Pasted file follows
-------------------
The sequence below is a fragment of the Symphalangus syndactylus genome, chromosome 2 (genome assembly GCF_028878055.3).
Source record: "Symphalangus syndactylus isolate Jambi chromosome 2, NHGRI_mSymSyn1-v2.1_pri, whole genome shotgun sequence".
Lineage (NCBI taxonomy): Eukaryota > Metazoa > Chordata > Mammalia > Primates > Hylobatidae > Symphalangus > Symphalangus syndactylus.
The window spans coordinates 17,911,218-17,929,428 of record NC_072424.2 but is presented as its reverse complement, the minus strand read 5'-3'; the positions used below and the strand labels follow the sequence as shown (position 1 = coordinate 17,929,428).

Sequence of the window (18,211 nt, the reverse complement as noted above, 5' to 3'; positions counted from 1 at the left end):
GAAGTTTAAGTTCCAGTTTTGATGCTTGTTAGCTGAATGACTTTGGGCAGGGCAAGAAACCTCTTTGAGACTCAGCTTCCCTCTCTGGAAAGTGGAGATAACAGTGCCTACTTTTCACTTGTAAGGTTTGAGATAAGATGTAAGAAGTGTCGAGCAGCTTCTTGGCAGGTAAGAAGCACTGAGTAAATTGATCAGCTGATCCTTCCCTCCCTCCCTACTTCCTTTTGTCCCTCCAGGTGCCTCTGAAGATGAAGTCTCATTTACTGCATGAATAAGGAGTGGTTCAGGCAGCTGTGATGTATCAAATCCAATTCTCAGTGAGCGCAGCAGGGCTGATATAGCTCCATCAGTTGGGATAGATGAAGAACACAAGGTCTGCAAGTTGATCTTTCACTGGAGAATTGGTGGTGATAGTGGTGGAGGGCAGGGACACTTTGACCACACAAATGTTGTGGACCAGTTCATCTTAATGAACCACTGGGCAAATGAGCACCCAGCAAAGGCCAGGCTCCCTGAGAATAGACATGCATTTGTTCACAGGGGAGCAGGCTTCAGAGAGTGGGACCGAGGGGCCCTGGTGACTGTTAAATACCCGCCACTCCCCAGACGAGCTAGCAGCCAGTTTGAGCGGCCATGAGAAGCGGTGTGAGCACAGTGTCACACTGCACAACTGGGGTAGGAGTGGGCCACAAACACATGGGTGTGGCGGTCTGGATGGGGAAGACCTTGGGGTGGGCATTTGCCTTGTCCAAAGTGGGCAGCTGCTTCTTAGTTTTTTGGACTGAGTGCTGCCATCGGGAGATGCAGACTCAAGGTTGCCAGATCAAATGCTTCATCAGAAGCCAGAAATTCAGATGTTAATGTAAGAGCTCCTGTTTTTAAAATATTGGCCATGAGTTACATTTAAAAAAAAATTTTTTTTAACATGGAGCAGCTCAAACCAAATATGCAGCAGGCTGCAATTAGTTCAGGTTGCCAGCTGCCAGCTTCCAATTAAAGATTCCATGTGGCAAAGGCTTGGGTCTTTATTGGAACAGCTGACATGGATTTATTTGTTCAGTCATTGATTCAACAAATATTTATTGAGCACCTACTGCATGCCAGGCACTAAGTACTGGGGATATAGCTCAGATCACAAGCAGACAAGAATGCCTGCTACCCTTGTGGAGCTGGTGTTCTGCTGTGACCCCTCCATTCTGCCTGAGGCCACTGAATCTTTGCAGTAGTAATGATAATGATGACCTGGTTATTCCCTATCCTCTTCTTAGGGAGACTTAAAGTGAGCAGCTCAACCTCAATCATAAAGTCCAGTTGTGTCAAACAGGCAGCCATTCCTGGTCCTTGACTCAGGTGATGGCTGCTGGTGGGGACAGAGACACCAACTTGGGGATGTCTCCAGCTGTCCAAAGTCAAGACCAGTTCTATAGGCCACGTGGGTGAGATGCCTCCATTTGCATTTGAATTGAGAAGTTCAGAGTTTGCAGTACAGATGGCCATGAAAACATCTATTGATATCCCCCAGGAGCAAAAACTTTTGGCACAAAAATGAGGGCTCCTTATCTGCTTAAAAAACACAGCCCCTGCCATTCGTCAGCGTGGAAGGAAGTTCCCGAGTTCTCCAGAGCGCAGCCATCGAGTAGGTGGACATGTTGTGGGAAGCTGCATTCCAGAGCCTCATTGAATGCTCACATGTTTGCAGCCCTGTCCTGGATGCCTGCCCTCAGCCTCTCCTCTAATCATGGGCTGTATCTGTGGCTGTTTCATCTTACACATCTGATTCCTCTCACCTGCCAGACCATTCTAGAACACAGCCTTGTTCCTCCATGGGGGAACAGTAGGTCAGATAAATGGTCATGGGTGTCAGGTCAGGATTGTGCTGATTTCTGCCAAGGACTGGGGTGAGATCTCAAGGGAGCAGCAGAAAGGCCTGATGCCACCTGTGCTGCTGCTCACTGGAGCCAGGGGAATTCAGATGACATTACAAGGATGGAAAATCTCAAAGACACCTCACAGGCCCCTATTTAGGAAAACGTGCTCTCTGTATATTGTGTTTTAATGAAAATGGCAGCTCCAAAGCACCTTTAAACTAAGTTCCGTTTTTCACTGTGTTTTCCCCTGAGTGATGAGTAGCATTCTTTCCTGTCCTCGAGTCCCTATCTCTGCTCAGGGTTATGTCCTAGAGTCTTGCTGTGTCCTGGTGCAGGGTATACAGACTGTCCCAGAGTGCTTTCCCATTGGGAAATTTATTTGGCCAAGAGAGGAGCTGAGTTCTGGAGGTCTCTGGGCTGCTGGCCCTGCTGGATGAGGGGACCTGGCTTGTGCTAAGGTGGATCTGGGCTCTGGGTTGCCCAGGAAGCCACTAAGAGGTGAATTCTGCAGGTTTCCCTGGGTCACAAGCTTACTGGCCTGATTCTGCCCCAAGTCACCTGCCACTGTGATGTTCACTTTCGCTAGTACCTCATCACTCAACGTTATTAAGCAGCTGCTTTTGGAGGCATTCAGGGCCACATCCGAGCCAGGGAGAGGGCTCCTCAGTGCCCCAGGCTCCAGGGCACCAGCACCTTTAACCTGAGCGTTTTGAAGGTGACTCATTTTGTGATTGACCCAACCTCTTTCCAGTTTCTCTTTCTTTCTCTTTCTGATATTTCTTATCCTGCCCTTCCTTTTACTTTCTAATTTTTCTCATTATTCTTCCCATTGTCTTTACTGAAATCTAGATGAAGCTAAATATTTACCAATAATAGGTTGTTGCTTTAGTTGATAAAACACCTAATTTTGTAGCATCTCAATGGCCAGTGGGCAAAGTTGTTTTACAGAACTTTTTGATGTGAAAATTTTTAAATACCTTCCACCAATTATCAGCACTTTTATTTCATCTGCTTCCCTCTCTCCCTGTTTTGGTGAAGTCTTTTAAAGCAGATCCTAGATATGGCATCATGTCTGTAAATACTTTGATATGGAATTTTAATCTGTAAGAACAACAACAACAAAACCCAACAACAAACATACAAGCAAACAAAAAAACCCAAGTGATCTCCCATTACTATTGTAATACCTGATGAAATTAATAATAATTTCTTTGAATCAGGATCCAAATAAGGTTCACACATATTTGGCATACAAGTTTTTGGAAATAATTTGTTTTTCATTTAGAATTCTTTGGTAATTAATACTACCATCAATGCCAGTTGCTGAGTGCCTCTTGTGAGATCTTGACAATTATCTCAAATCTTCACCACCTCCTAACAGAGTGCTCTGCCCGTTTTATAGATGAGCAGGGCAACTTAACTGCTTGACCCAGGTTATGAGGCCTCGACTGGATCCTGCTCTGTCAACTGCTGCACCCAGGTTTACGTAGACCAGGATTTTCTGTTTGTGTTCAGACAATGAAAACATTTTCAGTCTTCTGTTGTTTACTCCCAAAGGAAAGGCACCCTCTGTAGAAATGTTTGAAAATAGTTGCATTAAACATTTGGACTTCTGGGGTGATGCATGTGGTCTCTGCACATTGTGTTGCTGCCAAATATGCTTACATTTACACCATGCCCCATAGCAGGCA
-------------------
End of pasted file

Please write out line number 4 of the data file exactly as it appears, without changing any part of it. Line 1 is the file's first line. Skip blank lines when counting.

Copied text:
The window spans coordinates 17,911,218-17,929,428 of record NC_072424.2 but is presented as its reverse complement, the minus strand read 5'-3'; the positions used below and the strand labels follow the sequence as shown (position 1 = coordinate 17,929,428).